Seashells and Shaving Cream

But Mary treasured all these things and pondered them in her heart. Luke 2:19

I  decide on coral and teal. If I cannot go to my happy place at the beach this year, I tell myself, I will bring the beach to me, beachy colors that will calm my soul every time I take a shower. Happily, I order a shower curtain and a window shade online. While I wait for the packages to arrive, I gather other items: new peach and white flowers for the washing pitcher that belonged to my grandmother, the little jar of seashells we bought in Bermuda, a pink candle I find in the downstairs cabinet. Amazon delivers on Thursday and on Friday, armed with cleaning supplies and a trash bag, I head up to the hall bathroom to refresh my soul with happy things.

I am delighted with the colors, glad that the light gray walls allow me to change the decor without major expense. I have even indulged in new curtain hooks in the shapes of seashells and starfish. I delve into the top drawer of the cabinet under the window. Time to clear out the clutter! I toss empty shampoo bottles, old toothbrushes, and a dried up jar of Vaseline with happy abandon. I reach into the very back of the cabinet and pull out a can.
And I stop and sink to the teal colored rug on the floor of the bathroom, holding a can of Barbisol shaving cream in my hand, and cry.

This was Ron's. The only kind he ever used, the kind that was put into his Christmas stocking by one of the kids every year and given on each Father's Day along with Old Spice aftershave. The can still emits the faint, clean scent of my late husband. Quickly, the memories come pouring into my mind: Ron on our honeymoon, carefully shaving while I watched, fascinated by the contours on my new husband's face. Ron on our trip to Jamaica, needing to buy a different brand of shaving cream at the gift shop--at an outrageous price--because he forgot to pack it. I probably said a few unkind words. Ron sitting in his wheelchair, no longer able to hold the razor, giving me instructions while I lathered his face and prayed I would not cut him. Ron in his hospital bed, the nursing aide using an electric razor to trim his bushy gray beard.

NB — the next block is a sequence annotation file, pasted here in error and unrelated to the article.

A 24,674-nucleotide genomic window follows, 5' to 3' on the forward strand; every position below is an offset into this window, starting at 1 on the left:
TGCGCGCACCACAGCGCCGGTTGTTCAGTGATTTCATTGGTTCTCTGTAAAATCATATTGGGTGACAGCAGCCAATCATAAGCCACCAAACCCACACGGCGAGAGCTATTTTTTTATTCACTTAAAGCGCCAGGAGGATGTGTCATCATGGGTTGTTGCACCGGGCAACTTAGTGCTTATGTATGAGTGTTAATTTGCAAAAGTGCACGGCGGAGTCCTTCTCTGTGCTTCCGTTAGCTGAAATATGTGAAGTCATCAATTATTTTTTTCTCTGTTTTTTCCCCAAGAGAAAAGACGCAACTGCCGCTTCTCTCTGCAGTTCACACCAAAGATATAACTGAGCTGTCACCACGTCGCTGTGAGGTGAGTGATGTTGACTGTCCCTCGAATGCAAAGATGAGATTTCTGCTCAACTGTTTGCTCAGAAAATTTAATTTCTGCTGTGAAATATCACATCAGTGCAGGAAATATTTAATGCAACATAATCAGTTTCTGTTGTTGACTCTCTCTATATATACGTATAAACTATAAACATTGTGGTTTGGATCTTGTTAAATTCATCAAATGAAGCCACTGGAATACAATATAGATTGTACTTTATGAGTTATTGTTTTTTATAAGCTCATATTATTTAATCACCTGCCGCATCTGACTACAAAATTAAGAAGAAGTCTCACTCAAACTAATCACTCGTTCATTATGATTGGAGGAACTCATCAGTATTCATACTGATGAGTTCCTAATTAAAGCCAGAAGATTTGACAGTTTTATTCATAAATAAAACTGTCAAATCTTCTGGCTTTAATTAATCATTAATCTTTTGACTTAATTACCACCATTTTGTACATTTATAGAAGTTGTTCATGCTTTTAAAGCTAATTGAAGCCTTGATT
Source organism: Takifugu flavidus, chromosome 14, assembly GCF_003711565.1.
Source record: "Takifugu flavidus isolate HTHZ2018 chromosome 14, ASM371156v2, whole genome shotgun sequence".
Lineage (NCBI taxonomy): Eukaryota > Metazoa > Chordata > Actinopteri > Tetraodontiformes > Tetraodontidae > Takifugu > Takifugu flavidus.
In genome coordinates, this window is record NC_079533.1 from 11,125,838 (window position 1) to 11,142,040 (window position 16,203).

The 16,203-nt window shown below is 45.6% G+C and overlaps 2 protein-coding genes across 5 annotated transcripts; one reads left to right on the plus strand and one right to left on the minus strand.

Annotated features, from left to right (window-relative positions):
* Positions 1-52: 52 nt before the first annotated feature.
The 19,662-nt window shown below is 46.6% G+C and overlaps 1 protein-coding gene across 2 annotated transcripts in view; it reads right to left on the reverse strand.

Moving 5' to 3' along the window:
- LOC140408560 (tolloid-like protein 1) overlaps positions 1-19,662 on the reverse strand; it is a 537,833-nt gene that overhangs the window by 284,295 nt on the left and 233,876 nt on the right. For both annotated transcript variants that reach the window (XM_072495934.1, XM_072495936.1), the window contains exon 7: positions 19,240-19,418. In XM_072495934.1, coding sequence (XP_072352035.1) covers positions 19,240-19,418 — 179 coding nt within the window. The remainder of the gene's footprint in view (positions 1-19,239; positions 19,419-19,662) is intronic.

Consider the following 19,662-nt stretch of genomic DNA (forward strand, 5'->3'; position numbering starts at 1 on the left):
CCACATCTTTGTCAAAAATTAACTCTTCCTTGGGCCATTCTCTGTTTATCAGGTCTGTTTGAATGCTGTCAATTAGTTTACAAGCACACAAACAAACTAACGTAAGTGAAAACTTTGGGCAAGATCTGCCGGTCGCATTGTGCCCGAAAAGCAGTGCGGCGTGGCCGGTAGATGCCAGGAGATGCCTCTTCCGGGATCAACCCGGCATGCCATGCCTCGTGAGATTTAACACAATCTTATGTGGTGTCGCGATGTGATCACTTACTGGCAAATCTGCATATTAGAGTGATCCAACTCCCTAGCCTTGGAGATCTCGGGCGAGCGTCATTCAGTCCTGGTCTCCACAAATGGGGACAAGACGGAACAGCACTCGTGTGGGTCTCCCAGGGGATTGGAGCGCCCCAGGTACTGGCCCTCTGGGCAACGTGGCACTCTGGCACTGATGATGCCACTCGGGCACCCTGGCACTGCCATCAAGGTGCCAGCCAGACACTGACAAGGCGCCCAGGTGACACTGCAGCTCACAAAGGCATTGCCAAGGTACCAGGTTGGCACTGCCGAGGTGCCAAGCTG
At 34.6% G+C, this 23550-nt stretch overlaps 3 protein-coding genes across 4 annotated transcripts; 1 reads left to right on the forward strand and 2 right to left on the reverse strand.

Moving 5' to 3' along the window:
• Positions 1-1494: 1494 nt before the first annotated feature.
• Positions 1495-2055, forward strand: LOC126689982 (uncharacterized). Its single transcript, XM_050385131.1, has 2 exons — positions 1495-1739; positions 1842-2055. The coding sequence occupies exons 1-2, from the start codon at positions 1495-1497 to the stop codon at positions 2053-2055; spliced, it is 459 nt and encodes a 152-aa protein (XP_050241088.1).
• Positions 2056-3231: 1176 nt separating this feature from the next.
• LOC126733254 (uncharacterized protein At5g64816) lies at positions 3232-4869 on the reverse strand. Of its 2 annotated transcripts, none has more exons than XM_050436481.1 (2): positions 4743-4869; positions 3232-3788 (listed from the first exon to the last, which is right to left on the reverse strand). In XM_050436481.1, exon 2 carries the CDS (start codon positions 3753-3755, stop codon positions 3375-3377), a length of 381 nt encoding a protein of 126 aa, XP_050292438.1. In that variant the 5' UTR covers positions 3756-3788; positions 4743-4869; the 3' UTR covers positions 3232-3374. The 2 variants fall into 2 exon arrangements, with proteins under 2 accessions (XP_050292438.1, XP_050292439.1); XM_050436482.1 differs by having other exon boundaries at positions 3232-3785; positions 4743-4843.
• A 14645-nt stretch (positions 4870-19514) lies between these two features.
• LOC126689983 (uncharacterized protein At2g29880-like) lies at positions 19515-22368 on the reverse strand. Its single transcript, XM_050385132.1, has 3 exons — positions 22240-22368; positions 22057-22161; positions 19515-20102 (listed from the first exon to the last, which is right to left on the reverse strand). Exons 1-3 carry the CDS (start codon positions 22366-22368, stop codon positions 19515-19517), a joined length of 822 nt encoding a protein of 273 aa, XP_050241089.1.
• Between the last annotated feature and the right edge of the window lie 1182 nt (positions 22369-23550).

Memories, psychology tells us,  allow us to relive special moments in our lives, both good and bad (Psychology Today). And God designed memories so we could relive not only the grand moments of our lives, but the small and  intimate details that make up the years, the relationships. A marriage.

There on the bathroom rug, the shaving cream in my hand, I recall Luke 2:19, "But Mary treasured all these things and pondered them in her heart." I want to believe that these small moments--Jesus in his infancy and childhood, ordinary moments to anyone but a mother--are what gave her the courage she needed to bide him farewell.

It has been a year and a little since I bide Ron farewell. Not forever, but for now. I am learning to negotiate the path one step at a time, making a new life for myself and my autistic son, allowing myself to cry over a can of shaving cream and store up a few more treasures in my heart.

It was a long battle for us,  an uphill battle of many years and many illnesses. We learned in those years, Ron and I, to treasure the small moments of peace: a shared meal from a hospital tray, a day without surgery, a cup of tea after work drunk at his bedside. God was faithful on our upward climb. The road was often dark and treacherous, the path unknown.
The path led Ron to Heaven.

I walk alone now, on a new path of widowhood. I have not "moved on" from Ron, but I have "moved forward," twisting those many years of care taking--what was often back-breaking and soul-crushing--into my life. I hang coral colored curtains and seashell curtain rings. I cry over small things.

God is still faithful.

The tears are a healing balm. Soon I am able to get up from the rug in the middle of the bathroom floor and toss the empty can into the trash bag. I hang my new curtains, place my little memories around the room. I touch the seashell shaped curtain hooks one by one, each one a memory of a happy day. 

My husband is still here, in each action I take, each thought I think. Like the coral and the teal colors I have chosen, he calms my soul.

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